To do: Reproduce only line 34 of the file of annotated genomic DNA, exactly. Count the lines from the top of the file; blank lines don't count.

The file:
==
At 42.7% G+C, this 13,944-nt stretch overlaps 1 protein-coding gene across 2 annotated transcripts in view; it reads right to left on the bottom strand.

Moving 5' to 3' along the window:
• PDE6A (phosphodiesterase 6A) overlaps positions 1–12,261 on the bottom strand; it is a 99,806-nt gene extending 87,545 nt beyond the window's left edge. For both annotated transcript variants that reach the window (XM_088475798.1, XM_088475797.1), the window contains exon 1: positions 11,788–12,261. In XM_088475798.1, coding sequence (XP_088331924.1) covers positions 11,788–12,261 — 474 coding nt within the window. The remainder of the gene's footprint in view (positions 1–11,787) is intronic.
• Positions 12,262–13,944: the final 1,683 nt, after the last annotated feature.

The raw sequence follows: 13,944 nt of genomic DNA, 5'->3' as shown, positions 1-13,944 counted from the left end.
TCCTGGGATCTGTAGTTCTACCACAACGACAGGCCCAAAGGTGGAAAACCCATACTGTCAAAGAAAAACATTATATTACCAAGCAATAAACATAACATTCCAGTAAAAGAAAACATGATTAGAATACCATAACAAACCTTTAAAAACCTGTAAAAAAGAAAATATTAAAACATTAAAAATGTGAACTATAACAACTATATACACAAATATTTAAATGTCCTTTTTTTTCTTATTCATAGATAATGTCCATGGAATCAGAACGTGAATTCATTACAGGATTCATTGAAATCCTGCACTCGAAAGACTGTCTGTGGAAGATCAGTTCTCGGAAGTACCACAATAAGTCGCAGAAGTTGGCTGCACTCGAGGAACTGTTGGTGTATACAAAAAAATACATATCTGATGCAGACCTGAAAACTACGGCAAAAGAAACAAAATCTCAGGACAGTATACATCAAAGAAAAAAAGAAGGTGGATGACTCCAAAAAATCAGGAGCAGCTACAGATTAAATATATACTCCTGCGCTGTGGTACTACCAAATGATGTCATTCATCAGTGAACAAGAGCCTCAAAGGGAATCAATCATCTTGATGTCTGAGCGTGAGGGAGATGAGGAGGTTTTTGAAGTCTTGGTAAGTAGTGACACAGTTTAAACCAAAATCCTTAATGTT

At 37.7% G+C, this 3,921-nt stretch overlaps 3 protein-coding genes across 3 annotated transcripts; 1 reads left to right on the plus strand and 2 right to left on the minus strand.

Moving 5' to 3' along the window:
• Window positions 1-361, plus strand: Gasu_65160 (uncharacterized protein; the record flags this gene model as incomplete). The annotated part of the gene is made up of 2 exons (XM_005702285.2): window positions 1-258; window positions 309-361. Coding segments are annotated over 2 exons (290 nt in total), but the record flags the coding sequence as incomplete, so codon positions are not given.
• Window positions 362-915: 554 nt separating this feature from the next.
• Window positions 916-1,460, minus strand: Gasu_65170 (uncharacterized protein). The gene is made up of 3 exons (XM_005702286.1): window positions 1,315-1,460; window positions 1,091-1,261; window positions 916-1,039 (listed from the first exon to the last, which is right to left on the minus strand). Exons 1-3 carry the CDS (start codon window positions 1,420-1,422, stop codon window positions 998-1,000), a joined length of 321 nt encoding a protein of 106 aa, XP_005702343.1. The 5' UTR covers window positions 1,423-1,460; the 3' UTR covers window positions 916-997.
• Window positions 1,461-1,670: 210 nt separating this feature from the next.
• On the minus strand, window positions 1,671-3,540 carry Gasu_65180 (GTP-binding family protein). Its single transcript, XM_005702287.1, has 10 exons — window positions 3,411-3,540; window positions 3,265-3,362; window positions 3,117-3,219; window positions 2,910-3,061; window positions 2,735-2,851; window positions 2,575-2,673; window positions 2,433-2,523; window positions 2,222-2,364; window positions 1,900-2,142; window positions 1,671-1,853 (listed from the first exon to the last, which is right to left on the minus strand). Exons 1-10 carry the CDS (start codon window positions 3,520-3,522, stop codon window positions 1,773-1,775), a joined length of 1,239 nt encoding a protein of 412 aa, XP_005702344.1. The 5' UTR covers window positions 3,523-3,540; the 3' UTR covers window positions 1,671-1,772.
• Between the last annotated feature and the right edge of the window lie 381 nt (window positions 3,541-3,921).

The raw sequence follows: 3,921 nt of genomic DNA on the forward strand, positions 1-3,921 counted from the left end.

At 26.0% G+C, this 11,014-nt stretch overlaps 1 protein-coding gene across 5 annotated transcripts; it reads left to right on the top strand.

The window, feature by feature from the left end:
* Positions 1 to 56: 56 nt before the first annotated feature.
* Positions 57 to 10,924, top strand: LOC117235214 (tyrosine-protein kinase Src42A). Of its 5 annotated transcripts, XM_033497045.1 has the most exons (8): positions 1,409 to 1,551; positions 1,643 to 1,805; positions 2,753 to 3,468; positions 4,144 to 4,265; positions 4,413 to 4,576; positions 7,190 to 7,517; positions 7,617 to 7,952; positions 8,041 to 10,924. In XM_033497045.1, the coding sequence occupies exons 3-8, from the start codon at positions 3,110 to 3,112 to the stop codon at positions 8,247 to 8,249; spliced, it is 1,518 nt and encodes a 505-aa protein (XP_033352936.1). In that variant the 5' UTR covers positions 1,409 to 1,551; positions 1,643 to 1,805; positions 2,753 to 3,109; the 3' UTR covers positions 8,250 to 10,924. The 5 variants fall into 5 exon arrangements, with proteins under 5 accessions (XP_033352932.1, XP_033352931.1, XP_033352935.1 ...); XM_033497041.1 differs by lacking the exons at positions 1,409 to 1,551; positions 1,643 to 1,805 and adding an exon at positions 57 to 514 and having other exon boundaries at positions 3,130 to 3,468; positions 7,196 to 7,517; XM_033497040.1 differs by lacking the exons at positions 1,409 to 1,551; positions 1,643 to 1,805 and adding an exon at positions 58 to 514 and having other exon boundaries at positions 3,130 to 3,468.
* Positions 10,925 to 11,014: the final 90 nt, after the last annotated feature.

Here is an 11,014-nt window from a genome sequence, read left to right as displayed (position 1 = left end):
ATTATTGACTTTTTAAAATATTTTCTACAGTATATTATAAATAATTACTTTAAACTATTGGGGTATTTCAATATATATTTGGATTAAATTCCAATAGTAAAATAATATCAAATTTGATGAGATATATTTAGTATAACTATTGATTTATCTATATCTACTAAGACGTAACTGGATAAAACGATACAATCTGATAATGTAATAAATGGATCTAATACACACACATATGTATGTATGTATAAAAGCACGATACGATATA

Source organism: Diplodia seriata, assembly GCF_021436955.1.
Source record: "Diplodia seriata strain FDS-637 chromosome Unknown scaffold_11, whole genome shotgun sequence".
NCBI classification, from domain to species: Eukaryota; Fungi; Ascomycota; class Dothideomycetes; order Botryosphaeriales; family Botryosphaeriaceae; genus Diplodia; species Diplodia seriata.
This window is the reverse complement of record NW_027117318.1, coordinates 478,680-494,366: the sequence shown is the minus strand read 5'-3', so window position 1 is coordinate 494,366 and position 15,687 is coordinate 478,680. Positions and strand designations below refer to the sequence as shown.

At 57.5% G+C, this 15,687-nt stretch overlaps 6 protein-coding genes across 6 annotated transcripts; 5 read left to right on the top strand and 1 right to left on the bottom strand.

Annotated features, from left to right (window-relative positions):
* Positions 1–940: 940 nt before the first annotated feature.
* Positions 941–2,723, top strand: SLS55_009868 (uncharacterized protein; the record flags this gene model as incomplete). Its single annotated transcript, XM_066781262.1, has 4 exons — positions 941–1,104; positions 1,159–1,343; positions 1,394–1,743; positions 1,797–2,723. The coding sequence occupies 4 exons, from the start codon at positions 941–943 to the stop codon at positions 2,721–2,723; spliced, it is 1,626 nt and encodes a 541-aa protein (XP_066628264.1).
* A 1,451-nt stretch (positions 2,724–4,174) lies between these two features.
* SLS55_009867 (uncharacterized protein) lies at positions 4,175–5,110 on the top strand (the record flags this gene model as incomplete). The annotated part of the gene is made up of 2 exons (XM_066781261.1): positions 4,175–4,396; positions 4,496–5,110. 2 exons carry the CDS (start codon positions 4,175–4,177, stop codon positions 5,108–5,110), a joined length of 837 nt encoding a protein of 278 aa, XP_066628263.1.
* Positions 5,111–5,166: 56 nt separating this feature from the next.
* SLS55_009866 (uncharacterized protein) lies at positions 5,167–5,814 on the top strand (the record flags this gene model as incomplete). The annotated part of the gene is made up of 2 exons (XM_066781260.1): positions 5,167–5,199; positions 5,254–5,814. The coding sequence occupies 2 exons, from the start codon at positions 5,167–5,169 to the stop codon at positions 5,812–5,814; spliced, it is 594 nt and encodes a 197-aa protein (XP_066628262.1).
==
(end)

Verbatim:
* SLS55_009866 (uncharacterized protein) lies at positions 5,167–5,814 on the top strand (the record flags this gene model as incomplete). The annotated part of the gene is made up of 2 exons (XM_066781260.1): positions 5,167–5,199; positions 5,254–5,814. The coding sequence occupies 2 exons, from the start codon at positions 5,167–5,169 to the stop codon at positions 5,812–5,814; spliced, it is 594 nt and encodes a 197-aa protein (XP_066628262.1).